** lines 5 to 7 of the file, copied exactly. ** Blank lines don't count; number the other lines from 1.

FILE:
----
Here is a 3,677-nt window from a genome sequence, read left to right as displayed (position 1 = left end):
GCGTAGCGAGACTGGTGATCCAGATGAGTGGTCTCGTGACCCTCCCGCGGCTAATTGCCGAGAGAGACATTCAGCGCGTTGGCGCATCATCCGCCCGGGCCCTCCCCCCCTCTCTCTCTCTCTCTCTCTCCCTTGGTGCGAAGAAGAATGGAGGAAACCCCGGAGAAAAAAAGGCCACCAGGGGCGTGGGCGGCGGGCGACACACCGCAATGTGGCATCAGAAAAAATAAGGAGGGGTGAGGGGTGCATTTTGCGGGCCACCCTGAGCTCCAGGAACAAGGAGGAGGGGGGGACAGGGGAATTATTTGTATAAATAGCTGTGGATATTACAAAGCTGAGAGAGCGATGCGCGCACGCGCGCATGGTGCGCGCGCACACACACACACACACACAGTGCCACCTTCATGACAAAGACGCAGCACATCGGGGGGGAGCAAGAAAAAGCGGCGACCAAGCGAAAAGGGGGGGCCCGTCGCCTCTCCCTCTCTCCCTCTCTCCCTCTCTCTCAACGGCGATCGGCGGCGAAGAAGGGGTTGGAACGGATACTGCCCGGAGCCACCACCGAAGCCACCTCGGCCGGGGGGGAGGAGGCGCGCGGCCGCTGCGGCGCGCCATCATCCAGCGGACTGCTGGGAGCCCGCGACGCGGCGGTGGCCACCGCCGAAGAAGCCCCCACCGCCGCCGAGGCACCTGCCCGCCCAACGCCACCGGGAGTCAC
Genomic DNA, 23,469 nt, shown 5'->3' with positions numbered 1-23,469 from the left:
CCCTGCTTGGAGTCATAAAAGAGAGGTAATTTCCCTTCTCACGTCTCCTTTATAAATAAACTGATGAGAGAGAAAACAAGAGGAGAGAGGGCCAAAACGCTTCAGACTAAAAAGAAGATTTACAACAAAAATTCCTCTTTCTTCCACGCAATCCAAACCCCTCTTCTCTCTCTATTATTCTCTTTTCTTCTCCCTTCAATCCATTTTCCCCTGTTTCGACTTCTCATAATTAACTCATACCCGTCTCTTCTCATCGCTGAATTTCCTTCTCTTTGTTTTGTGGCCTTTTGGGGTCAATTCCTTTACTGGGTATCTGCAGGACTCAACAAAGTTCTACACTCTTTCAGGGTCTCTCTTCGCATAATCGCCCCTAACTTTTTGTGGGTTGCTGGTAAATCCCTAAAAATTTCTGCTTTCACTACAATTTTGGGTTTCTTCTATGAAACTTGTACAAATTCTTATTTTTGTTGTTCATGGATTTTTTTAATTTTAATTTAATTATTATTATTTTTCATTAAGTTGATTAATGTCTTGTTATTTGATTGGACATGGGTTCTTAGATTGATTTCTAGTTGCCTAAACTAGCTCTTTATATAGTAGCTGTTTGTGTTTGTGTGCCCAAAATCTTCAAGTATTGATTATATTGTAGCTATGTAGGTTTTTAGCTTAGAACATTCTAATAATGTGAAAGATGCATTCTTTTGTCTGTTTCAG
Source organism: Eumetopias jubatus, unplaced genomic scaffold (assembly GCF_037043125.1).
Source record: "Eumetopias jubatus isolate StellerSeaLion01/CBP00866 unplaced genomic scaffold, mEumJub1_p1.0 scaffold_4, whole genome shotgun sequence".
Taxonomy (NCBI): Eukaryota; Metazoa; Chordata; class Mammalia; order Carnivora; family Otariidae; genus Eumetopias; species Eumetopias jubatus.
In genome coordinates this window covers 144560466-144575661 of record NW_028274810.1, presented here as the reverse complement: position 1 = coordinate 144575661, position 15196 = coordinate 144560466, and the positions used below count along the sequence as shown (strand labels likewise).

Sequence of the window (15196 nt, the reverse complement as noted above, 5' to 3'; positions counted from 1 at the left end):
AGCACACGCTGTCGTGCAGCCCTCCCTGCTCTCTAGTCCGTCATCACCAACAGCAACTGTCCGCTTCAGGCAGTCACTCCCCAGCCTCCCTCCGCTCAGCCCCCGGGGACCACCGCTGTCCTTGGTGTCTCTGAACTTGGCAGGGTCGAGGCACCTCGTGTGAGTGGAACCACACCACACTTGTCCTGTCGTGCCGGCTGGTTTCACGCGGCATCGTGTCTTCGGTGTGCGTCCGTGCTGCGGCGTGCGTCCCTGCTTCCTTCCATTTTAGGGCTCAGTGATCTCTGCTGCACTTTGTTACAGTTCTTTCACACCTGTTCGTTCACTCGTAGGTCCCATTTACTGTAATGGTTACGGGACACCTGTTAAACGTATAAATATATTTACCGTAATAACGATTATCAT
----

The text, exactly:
Source organism: Eumetopias jubatus, unplaced genomic scaffold (assembly GCF_037043125.1).
Source record: "Eumetopias jubatus isolate StellerSeaLion01/CBP00866 unplaced genomic scaffold, mEumJub1_p1.0 scaffold_4, whole genome shotgun sequence".
Taxonomy (NCBI): Eukaryota; Metazoa; Chordata; class Mammalia; order Carnivora; family Otariidae; genus Eumetopias; species Eumetopias jubatus.